Poo Mu-chou

Professor, Chinese University of Hong Kong

 

Mu-chou Poo (PhD in Egyptology, Johns Hopkins 1984), is Professor of History at the Chinese University of Hong Kong, Director of Centre for the Comparative Study of Antiquity, CUHK. He had worked as a Research Fellow at Academia Sinica, Taipei, from 1984-2009, and taught at various places, including Columbia, UCLA, and Grinnell College. Research interests include religion and society in ancient Egypt and China. Major publications include Burial and the Idea of Life and Death: Essay on Ancient Chinese Religion (Taipei, 1993); Wine and Wine Offering in the Religion of Ancient Egypt (London, 1995); In Search of Personal Welfare: A View of Ancient Chinese Religion (Albany, 1998); Enemies of Civilization: Attitudes toward Foreigners in Ancient Mesopotamia, Egypt and China (Albany, 2005). (Ed.) Rethinking Ghosts in World Religions (Leiden: Brill, 2009). (Ed. With H. A. Drake and Lisa Raphals) Old Society, New Belief, Religious Transformation of China and Rome, ca. 1st-6th Centuries (Oxford University Press, 2017), Daily Life in Ancient China (Cambridge University Press, 2018).

Can the Covid-19 pandemic let us rethink how we treat foreigners, and whether and how our attitude toward foreigners reflects our character and our values as a person, a community, or a nation? A look at the attitude toward foreigners in an earlier time may give us some perspective on our current situation. This is an old map of Asia created by Willem Bleau and published in Amsterdam, ca. 1650. (iStock)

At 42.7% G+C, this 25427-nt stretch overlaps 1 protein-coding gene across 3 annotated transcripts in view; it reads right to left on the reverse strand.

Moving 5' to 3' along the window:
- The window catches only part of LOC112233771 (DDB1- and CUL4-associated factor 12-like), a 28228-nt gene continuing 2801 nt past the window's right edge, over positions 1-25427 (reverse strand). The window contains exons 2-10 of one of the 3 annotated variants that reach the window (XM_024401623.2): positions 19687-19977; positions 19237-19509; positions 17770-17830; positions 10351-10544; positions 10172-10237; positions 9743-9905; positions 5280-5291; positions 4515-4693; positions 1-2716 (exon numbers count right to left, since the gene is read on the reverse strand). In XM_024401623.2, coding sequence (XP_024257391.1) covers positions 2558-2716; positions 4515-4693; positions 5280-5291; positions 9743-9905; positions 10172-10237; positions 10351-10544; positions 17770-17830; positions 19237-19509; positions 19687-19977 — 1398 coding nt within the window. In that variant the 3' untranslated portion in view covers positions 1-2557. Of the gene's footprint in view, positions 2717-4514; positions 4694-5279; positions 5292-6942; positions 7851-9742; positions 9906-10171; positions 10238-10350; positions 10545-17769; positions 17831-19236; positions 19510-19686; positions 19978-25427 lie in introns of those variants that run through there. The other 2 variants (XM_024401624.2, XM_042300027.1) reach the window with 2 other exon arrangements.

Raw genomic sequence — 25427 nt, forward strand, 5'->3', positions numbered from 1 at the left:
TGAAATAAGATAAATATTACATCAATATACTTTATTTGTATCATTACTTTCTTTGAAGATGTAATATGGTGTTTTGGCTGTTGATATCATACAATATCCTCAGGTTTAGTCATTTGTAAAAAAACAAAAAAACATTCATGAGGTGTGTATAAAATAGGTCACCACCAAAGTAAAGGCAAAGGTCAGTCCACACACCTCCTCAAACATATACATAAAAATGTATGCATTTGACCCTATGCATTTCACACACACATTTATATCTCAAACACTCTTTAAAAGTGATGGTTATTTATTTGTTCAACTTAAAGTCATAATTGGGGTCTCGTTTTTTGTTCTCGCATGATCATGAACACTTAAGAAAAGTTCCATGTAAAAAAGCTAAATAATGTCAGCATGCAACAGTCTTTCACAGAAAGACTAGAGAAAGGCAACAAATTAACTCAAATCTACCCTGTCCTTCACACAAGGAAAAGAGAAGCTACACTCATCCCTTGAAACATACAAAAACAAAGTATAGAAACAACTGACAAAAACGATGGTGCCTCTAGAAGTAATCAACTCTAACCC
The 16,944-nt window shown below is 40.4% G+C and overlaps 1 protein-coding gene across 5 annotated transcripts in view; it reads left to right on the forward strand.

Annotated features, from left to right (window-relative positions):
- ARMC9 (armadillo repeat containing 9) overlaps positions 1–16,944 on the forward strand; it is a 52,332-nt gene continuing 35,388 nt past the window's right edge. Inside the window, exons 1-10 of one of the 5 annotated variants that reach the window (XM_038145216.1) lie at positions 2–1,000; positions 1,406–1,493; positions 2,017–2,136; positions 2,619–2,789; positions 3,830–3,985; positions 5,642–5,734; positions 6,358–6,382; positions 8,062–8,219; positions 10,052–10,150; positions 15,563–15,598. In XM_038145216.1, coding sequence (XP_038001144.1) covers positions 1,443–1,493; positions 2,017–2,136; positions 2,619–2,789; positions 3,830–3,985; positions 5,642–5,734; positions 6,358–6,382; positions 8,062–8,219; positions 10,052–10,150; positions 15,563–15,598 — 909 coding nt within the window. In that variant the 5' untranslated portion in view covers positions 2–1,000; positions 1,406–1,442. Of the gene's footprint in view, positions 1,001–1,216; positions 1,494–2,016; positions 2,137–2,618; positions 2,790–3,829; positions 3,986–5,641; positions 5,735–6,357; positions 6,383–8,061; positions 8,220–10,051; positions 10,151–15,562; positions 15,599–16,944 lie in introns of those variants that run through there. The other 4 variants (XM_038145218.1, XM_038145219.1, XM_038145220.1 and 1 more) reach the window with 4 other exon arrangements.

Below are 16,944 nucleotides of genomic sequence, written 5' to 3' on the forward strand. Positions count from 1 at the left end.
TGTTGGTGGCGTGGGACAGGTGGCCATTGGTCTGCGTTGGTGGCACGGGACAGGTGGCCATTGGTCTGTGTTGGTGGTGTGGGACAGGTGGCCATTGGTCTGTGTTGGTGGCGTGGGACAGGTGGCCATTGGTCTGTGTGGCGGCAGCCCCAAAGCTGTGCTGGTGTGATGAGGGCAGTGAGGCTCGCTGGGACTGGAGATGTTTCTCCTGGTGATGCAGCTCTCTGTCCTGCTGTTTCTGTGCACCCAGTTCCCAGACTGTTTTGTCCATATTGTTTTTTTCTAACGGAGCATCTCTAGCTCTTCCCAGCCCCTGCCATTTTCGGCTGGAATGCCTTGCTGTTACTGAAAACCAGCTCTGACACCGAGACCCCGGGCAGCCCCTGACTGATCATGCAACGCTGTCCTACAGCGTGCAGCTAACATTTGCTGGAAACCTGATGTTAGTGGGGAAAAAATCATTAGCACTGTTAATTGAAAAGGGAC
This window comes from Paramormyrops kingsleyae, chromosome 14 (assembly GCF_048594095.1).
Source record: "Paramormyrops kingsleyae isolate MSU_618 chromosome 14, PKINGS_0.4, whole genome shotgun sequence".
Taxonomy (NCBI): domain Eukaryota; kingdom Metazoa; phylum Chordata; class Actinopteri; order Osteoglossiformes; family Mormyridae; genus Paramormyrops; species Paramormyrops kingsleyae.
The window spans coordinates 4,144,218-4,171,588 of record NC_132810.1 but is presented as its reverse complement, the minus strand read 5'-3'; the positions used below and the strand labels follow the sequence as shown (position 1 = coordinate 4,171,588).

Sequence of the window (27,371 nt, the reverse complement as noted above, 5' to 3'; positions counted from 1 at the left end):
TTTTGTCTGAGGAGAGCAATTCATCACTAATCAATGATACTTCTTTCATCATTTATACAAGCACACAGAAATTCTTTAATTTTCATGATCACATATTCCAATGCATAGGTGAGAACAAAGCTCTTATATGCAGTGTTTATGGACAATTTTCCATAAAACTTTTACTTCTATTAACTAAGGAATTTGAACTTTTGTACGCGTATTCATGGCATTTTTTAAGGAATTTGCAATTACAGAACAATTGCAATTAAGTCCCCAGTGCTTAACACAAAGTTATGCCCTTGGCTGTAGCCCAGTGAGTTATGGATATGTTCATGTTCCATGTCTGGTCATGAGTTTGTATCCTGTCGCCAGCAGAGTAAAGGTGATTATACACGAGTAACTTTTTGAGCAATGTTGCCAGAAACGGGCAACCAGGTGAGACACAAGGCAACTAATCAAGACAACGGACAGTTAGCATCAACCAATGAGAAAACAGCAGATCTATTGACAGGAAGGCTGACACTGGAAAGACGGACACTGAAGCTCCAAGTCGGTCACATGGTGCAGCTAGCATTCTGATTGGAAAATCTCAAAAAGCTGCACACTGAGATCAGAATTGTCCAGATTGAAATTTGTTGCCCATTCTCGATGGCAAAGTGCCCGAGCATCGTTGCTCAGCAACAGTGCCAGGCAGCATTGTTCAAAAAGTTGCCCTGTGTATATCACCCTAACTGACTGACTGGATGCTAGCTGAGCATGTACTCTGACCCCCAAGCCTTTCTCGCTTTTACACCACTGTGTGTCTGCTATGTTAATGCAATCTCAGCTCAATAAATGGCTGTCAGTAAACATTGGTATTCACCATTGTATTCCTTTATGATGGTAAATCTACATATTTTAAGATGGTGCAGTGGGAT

Us and them: Lessons from ancient China about demonising 'enemies'

The Covid-19 pandemic has highlighted the notion of ethnic groups and accentuated the distinction between "us" and "them". What was it like in ancient China? How did the Chinese people look at the world around them and were the "outsiders" friends or enemies? While admitting that human society does not always act in its best interest, historian Prof Poo reminds us to differentiate between rhetoric and reality, to value good neighbourliness, and to be aware that groups are vulnerable to political manipulation.
Although one might not have the experience of seeing a twenty feet tall black ghost that flies, one could have in mind all the concepts that could construct such an image. (iStock)

The Chinese ghost stories we tell ourselves

The word "ghost" (gui) is commonly found in the Chinese lexicon. Professor Poo Mu-chou draws links between history, culture and one’s personal experience to interpret the way humans conjure ghosts up in their own image and likeness in a bid to understand the inexplicable.